Using the work of an expert

Client Substantiation File.


An entity may engage the services of an external party (an expert) to provide assistance to determine the actual result of financial and/or non-financial information data for use in the financial statements or performance report. For example a valuer may be engaged to revalue of Land and Buildings or a market research company may complete a survey.

When an entity engages an expert it is important that the management of the entity continues to take ownership of the process as the figures determined by the expert will be included in the annual financial statements. An entity must also ensure that the expert understands the requirements and keeps adequate records of their work. Auditors may have important questions on the process and may need further explanations.

An entity may also need to provide and expert with certain data or reports from their financial management information systems and performance information systems. It is important that management ensures that complete and accurate data and information is provided to the expert when this is going to be used by the expert in performing their work. Management should be able to explain to the auditors what procedures they performed over the information and data that was provided to the expert. The auditor may also perform certain audit procedures on this information and data.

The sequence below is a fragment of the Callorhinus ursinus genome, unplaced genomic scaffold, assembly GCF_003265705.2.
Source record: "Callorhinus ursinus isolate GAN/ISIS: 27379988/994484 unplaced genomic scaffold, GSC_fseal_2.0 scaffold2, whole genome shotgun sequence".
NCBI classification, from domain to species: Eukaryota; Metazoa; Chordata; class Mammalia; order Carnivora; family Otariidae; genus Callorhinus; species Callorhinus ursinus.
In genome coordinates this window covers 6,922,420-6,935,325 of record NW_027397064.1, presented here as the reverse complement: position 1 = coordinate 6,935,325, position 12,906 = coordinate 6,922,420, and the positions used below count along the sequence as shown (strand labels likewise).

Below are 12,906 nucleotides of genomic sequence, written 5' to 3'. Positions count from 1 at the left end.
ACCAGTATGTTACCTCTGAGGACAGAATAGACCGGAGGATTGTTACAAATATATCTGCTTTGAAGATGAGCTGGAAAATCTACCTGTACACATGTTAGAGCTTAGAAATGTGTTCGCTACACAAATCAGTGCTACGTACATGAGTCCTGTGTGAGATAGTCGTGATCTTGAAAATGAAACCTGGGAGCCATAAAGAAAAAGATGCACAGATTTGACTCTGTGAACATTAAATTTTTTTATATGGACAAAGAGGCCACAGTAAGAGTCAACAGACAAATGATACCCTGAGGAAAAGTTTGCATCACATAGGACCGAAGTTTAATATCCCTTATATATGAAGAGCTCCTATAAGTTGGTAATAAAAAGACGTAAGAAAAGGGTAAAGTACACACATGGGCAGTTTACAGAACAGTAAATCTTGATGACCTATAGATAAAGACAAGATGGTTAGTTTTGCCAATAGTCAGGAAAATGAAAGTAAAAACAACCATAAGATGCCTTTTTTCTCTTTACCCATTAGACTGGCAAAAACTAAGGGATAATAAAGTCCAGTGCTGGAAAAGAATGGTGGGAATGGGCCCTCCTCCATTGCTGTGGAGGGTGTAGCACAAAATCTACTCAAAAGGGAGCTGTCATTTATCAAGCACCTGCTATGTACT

Auditors’ area of focus

Where an entity has engaged an expert, the auditor may use the expert’s work as audit evidence. To complete this piece of work, as outlined in auditing standards, the auditor has to assess and test (where appropriate) the following for the work performed by the expert:

  • Is the expert professionally competent?
  • Is the expert objective?
  • Obtain an understanding of what work the expert has done.
  • Is the scope of work performed by the expert adequate for that piece of work, and in line with applicable New Zealand Generally Accepted Accounting Practice?
  • Assess the appropriateness of the expert’s work, including consideration of:
    • Has the correct source data been used, and is it complete and accurate?
    • Is the methodology appropriate?
    • Are the assumptions used appropriate?
    • Relevance and reasonableness of the findings or conclusions

The auditor will complete this piece of work by requesting some information from the expert. The auditors request would usually ask the expert to confirm:

  • their qualifications and experience;
  • their objectivity;
  • their compliance with relevant professional standards;
  • whether they believe their work is in compliance with New Zealand Generally Accepted Accounting Practice;
  • whether they believe their work is appropriate for inclusion in the annual report;
  • they are aware that auditor will be using their work in forming opinion;
  • copy of the expert’s report; and
  • information regarding assumptions, methods and criteria (if not in report).

In some instances, where an auditor may require further clarification from the expert, the auditor may request to meet with the expert. When an entity engages an expert for financial and/or non-financial information, it is important that the entity explains to the expert that the auditor will be in contact with them.

It is also recommended that the entity advise the auditor early if it plans to engage an expert, this will allow the auditor to discuss with the entity what specific areas the auditor will focus on in relation to the work of the expert.

Page last updated: 18 February 2019